Today, First Peoples Fund empowers Lakota, Dakota, Nakota and Ojibwe artists through a combination of financial support, mentoring and entrepreneurship opportunities. The program helps revitalize cultures while providing artists with tools to grow as creative leaders and financially support themselves, their families and their communities.

Recognized nationally as a leader in its field, First Peoples Fund is sharing its model across the country, working with other Native communities to provide artists with access to knowledge, materials, networks, capital and markets.

What's New In The Community: November 2014
Saturday, November 01 2014
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Migizi Communications receives $1.2 million grant

MINNEAPOLIS Migizi Communications, Inc. has received a $1.2 million federal grant to launch Native Youth Financially Independent. This five-year demonstration project is funded by the U.S. Department of Health and Human Services Office of Community Services and the Administration for Native Americans.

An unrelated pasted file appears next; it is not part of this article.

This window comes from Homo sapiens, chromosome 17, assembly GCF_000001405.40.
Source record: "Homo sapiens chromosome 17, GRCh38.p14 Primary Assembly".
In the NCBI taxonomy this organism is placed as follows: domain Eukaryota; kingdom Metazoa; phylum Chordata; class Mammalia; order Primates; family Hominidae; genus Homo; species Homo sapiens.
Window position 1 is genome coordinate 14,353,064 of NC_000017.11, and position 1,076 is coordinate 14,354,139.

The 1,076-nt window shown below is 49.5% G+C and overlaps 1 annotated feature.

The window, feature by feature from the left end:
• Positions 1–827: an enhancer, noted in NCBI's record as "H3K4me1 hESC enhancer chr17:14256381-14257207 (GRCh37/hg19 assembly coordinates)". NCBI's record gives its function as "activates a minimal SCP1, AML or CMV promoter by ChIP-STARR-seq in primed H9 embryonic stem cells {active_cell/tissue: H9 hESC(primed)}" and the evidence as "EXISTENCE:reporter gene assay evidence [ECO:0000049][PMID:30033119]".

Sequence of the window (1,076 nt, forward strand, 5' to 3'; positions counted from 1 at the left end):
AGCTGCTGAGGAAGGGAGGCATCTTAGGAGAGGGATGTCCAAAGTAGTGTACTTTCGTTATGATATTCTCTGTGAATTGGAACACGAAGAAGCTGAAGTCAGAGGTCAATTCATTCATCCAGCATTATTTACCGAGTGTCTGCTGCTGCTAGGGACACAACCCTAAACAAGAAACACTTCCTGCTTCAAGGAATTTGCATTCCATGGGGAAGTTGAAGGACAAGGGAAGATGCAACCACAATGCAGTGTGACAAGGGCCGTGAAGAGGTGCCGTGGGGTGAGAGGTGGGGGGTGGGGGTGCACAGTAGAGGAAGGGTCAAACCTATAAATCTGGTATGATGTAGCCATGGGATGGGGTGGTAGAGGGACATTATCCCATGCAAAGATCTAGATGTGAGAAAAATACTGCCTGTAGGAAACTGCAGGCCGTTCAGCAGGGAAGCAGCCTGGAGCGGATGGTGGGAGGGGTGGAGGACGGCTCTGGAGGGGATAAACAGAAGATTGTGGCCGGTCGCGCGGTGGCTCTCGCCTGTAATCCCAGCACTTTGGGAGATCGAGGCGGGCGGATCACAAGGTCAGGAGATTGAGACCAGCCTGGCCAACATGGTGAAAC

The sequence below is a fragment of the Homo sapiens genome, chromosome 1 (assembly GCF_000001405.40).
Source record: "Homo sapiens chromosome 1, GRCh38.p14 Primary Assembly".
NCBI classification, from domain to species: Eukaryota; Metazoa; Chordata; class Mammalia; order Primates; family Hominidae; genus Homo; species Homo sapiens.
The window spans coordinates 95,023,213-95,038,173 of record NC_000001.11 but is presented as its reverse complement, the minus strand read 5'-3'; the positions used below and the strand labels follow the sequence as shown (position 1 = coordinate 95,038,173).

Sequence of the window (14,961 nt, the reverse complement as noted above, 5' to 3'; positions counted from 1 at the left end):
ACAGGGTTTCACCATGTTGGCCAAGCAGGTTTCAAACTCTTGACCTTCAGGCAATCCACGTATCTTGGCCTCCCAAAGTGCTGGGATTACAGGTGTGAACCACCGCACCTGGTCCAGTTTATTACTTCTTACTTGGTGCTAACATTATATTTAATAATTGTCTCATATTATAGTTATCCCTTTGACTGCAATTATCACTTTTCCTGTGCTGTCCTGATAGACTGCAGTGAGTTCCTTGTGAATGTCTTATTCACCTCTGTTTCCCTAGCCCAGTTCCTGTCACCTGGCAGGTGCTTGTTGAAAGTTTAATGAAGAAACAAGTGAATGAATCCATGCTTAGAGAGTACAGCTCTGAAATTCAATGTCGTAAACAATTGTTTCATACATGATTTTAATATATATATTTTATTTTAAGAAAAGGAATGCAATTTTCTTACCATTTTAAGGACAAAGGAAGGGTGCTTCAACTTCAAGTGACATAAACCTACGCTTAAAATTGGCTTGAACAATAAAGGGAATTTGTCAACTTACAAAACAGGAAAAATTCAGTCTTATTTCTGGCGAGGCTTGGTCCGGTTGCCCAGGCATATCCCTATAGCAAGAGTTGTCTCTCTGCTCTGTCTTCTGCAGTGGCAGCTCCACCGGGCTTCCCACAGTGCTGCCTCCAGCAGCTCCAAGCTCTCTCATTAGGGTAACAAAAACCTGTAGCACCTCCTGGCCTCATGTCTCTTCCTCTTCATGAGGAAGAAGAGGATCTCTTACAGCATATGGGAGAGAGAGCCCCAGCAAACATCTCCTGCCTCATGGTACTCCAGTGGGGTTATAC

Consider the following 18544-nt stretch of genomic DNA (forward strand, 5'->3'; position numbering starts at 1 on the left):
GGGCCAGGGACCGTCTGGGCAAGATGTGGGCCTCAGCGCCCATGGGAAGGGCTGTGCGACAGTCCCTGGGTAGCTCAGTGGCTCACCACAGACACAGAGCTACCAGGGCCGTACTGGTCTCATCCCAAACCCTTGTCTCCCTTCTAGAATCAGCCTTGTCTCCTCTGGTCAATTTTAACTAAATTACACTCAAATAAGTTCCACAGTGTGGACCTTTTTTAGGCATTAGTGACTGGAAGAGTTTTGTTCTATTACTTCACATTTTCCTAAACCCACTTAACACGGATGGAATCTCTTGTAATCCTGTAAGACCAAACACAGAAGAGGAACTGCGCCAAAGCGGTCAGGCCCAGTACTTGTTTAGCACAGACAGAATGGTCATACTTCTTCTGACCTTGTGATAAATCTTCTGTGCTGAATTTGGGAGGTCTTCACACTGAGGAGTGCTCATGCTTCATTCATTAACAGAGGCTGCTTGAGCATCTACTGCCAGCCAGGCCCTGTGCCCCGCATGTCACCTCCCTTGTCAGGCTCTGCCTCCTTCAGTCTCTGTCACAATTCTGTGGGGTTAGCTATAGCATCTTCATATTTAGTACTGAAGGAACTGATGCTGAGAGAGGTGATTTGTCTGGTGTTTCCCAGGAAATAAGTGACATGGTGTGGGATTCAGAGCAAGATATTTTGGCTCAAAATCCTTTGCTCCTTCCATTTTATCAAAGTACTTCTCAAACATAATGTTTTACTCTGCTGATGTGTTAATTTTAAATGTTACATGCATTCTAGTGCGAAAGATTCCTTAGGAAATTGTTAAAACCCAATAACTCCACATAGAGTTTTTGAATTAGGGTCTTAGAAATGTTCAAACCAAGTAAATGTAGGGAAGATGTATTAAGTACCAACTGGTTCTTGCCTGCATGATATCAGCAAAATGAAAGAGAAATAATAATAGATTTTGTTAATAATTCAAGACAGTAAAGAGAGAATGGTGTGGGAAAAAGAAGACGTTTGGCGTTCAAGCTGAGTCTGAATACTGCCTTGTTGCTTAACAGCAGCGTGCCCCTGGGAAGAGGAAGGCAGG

The Native Youth Financially Independent project is designed to present permanent and sustainable solutions to the intergenerational poverty and lack of economic opportunity that have plagued the Minneapolis Indian community since its formation in the 1950s. Migizi Communications will recruit 150 low-income Native youth from across Minneapolis, ages 14-21, providing them with opportunities and support needed to prepare them to become financially-independent adults.